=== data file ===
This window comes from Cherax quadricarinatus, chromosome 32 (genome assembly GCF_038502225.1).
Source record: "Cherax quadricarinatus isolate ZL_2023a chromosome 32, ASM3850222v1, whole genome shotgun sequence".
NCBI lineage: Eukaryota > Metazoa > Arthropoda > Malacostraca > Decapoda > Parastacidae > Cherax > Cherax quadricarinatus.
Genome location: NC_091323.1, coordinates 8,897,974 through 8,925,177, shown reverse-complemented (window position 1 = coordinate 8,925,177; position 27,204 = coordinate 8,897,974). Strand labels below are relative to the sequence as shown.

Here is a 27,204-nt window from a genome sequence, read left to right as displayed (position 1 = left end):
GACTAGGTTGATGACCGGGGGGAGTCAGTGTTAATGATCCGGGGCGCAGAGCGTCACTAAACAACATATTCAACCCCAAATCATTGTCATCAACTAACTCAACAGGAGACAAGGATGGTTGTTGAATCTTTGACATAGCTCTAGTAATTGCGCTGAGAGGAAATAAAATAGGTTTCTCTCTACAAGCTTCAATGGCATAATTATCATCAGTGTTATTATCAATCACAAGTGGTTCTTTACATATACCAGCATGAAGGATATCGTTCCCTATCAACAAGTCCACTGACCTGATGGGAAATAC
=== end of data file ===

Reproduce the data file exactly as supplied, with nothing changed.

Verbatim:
This window comes from Cherax quadricarinatus, chromosome 32 (genome assembly GCF_038502225.1).
Source record: "Cherax quadricarinatus isolate ZL_2023a chromosome 32, ASM3850222v1, whole genome shotgun sequence".
NCBI lineage: Eukaryota > Metazoa > Arthropoda > Malacostraca > Decapoda > Parastacidae > Cherax > Cherax quadricarinatus.
Genome location: NC_091323.1, coordinates 8,897,974 through 8,925,177, shown reverse-complemented (window position 1 = coordinate 8,925,177; position 27,204 = coordinate 8,897,974). Strand labels below are relative to the sequence as shown.

Here is a 27,204-nt window from a genome sequence, read left to right as displayed (position 1 = left end):
GACTAGGTTGATGACCGGGGGGAGTCAGTGTTAATGATCCGGGGCGCAGAGCGTCACTAAACAACATATTCAACCCCAAATCATTGTCATCAACTAACTCAACAGGAGACAAGGATGGTTGTTGAATCTTTGACATAGCTCTAGTAATTGCGCTGAGAGGAAATAAAATAGGTTTCTCTCTACAAGCTTCAATGGCATAATTATCATCAGTGTTATTATCAATCACAAGTGGTTCTTTACATATACCAGCATGAAGGATATCGTTCCCTATCAACAAGTCCACTGACCTGATGGGAAATAC